According to the World Health Education, gender roles are “socially constructed roles, behaviors, activities, and attributes that a given society considers appropriate for men and women”. The social constructionists are proponents of an egalitarian society between the menfolk and the womenfolk. It sprang up with the advent of the 19th and 20th-century advocacy for egalitarian society (women’s suffrage movement and conflicts in Europe – spurred World Wars I and II), which necessitated temporary shift of American women into industrial workforce to support their male counterparts who were serving as troops abroad through the means of servicing domestic industry. Subsequently, after cessation of war and arrival of American troops home, they returned to the middle-class American ideal Suburbia settlements which modern critics have labelled “private sphere”.
This new arrangement was dis-satisfactory to the then American women who had tasted “industrial life” or “‘public sphere” but felt compelled to lead a family and home-bound life. This scenario was depicted by writer Betty Friedan who described the experience as Feminine Mystique whereby American women equipped with knowledge, skill, and aspiration of industrial workforce were home-bound.
By the mid 20th century, precisely from 1940, sprang the contemporary family social structure, which relies primarily on the “interactionist approach” and sees gender roles as not fixed but constantly negotiated between individuals. This postulation was represented through a nuclear family model as propounded by Talcott Parsons in 1955 in the United States of America. He distinguished in-between two contrasting extreme positions on gender roles.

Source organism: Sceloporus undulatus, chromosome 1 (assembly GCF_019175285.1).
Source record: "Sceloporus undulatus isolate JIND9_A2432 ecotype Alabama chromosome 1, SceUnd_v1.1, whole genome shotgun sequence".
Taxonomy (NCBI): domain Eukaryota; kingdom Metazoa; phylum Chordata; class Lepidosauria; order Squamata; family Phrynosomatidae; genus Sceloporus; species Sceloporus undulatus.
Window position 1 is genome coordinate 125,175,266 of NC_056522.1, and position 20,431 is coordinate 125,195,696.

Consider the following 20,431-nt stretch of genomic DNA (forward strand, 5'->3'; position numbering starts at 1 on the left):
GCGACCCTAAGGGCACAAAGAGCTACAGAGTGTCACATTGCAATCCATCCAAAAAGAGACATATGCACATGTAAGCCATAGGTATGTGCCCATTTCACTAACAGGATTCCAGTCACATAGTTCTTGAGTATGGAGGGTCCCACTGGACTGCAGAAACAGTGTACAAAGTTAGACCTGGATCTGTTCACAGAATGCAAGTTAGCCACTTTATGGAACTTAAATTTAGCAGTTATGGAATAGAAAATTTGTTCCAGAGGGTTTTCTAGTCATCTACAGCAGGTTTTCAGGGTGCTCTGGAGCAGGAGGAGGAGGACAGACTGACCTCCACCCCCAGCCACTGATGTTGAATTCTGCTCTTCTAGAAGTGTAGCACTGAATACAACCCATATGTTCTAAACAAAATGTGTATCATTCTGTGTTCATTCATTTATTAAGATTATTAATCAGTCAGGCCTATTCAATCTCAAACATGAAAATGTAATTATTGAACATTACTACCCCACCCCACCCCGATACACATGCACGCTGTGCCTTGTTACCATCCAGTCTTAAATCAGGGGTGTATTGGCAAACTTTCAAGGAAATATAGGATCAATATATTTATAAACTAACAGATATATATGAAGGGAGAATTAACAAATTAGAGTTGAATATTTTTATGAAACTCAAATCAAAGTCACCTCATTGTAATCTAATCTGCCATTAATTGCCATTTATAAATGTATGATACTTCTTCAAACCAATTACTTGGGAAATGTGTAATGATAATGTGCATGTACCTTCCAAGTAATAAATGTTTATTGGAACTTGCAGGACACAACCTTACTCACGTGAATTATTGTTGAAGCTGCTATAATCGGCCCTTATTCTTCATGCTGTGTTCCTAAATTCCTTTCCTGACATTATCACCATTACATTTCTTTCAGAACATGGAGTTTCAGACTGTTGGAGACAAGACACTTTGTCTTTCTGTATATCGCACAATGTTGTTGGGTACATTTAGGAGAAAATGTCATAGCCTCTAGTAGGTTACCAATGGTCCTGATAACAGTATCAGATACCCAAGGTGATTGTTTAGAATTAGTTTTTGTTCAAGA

On the one side, is total role segregation; and on the other side is total integration of roles. This consequently led to the 1948 United Nations Universal Right declaration which granted womenfolk equal enjoyment of rights and benefits alongside male counterparts. Thus, there was influx of women into career building professions such as educational advancement, recreation and entertainments which spurred the century slogan “careerism”.
The main proposition of social constructionists is argument that gender roles are dynamic, variable and acquirable across a wide spectra of sources such as cultures culture, religion, media and social interaction. For instance, in the realms of religion (Christianity), it is believed Roman Catholic and Eastern Orthodox churches do not ordain women clergies such as the priests and bishops; womenfolk positions are only limited to abbesses. Whereas, the mainstream Protestant denominations are seen “to be relaxing their restrictions on ordaining womenfolk as ministers”. Likewise, in Islamic conservative religion which thrives on uphold of family unit as basis for “healthy and balanced” society; some Islamic countries (Saudi Arabia and United Arab Emirates) are relaxing their conservative, restrictive regulations on womenfolk such as public inter-mingling of sexes; political participation and social emancipation such as “women drivers”. In the arena of media, it is widely accepted the media exert tremendous influence in the society.